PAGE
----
It seems that way, as when growing up I was constantly embarrassed to even say the word bra or have it come up in conversation. There was an episode of The Amanda Show where during a sketch in outer space, Amanda’s space ship was attacked by a giant bra. I was offended and mortified watching that episode with my brother and I left the room. I was too young to be wearing a bra yet, but I understood there was a horrible connotation with female underwear and I was ashamed I would one day be associated with something so vile. I explained that there was a flying bra in The Amanda Show to my mother and I had to use the offensive word and that somehow made the situation worse. It was barely 30 seconds out of a 20 minute television show, but that attacking bra still tugs at my mind that a woman’s body is evil and destructive.

I am well aware of the counter arguments to my point: 1. it’s a comedy show so they weren’t trying to be offensive  2.it was said by a woman and therefore it’s okay, and 3. I’m overreacting. But this wasn’t comedy to debunk stereotypes and it didn’t explain why a woman’s body and what she is told to wear is not evil. Laughter is only the best medicine when it’s laughter with purpose and direction not geared to oppress. As to the show starring a woman and the joke being said by a woman, that does not make the joke funny any more than it makes it excusable. Women do not have the right to put other women down anymore than men do. And no, this is not an overreaction because I was traumatized by this one memorable instance where it felt shameful and horrible to be a girl. No one should have to go through that.

From early middle school into most of high school I didn’t wear bras. I wore tank tops with bras built into them because I hated underwire and I was embarrassed when someone could see the outline of my bra through my shirt. But above all, I didn’t want to be associated with wearing bras. I didn’t want to be a woman.

The last time I went bra shopping with my mother at the mall, my brother was at the mall with us. To explain where we were going, my mother told him we were going to go get me unmentionables. Bra is not a word for polite conversation and is apparently not even polite speech within families. Heaven forbid my brother realize I’m a woman and that I wear a bra! Heaven forbid the world catches on that half the population is female and most are expected to wear bras! It all goes back to the nipple conundrum, I suppose.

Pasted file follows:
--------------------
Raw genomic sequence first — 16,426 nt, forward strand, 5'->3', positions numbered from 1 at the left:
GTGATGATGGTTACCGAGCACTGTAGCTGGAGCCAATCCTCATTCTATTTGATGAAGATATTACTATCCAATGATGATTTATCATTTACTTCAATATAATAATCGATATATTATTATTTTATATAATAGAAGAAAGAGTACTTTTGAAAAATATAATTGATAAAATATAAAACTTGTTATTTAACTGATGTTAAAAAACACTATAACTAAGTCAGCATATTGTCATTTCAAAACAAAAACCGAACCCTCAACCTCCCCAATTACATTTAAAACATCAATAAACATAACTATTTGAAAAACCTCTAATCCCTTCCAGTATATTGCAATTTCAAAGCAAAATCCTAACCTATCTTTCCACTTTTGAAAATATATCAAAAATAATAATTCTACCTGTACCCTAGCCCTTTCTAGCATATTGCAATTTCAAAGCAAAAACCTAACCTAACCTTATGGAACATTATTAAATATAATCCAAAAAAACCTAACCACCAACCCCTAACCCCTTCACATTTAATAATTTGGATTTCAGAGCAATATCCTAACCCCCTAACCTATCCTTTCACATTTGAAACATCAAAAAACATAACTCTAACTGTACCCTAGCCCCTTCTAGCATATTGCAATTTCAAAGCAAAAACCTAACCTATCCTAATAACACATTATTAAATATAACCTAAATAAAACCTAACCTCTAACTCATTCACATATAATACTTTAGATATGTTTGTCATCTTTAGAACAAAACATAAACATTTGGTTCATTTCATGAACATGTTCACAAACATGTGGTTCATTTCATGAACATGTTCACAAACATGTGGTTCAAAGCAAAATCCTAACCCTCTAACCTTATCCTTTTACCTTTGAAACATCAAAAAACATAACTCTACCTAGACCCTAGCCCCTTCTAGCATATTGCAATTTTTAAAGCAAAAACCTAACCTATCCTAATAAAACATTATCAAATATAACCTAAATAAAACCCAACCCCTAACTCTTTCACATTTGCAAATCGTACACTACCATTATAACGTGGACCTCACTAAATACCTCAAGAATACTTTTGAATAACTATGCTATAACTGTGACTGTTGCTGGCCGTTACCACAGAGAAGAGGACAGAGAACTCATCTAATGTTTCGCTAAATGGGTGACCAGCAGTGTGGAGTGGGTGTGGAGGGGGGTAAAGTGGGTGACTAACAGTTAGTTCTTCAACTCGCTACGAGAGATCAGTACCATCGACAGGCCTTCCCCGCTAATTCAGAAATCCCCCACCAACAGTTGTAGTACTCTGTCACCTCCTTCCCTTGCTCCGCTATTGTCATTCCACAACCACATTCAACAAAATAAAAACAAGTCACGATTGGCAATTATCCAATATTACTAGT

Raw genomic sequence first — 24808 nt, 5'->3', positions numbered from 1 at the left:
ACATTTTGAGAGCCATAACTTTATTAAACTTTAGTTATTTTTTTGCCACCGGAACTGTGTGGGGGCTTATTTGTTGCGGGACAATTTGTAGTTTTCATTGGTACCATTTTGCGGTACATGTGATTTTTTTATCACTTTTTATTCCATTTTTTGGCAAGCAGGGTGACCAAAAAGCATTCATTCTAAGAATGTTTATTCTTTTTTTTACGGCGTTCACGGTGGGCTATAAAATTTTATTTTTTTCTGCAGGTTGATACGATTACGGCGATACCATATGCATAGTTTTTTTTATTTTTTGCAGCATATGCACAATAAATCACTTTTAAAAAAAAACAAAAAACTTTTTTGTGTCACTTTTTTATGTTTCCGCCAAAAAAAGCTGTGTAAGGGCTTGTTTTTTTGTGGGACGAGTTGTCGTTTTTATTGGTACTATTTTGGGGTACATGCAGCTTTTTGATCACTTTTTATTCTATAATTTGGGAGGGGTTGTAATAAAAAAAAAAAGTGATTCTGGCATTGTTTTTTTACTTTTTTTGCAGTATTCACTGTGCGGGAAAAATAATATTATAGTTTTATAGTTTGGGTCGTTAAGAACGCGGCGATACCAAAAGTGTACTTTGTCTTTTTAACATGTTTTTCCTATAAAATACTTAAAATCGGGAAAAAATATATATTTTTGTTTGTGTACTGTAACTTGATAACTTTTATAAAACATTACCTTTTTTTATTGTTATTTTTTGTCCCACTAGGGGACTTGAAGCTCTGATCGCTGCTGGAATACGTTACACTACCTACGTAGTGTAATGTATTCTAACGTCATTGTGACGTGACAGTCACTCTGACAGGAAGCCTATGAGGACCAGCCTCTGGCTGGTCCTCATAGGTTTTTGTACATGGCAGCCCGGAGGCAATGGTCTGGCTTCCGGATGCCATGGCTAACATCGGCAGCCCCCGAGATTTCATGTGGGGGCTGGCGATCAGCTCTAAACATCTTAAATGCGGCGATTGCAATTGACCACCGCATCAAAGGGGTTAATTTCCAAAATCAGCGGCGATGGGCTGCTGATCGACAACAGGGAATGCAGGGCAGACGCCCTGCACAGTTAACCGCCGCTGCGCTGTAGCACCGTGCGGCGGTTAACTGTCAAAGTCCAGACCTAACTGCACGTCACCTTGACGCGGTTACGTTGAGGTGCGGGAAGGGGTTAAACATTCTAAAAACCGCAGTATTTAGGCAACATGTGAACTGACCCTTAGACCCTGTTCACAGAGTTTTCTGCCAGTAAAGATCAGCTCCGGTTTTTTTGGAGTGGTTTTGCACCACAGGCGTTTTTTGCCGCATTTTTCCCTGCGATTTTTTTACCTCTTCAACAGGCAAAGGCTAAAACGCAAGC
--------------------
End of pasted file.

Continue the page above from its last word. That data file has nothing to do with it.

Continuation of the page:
This is not to perpetuate the stereotype of the bra burning feminist. My point is that female biology is treated radically different than male biology and this is a tactic to keep women feeling poorly about themselves. If women’s underwear is linked directly to sex and being sexy then there is a cultural connotation that sexualizes women’s bodies no matter whether they wear Victoria’s Secret or a run of the mill Sport’s Bra. It’s the breasts that are sexy and the bra just increases this natural sex appeal and so women are naturally more sexy than men (the female body is supposedly always sexy because of a woman’s breasts). By this theory, there is a  need to keep this sexy nature under control.

Breasts are always tempting to men and therefore evil, but to dissuade this perpetuation of rape culture being featured prominently in the media, when bras aren’t advertised as sexy they are portrayed as funny. The only reason bras can be played as humorous is because they are directly linked to women and not only is it okay to sexualize the female form but it is also okay to portray the sexualizing device as necessary and evil.

 

I’m not suggesting women go burn their bras as signs of the patriarchy and oppression, but use the word. Take back the word bra to mean support or however else you define it. If we can own the word feminist we can take back the word bra. Bras are not synonymous to Victoria’s Secret, they’re not a measure of your worth, they’re not designed as a gag to make fun of women, and above all they are not evil.

A woman’s body is not evil and there is nothing to be ashamed about.

*NOTE:For more information on wearing bras and why women should or should not wear them, check out this link:

http://www.007b.com/why_wear_bras.php

Accept the Compliment

As women, it is accepted that we need the approval of men. Our worth is based on how well we fit a man’s definition of attractiveness and any compliments passed our way should be graciously accepted. According to societal constructs, there is no such thing as unwanted attention because it should be an honor to get the attention of a man at all.

This flawed principle is behind much more than the debate about who’s to blame in a rape case. On a day to day basis, it is somehow known and expected that as women we cannot displease or offend men.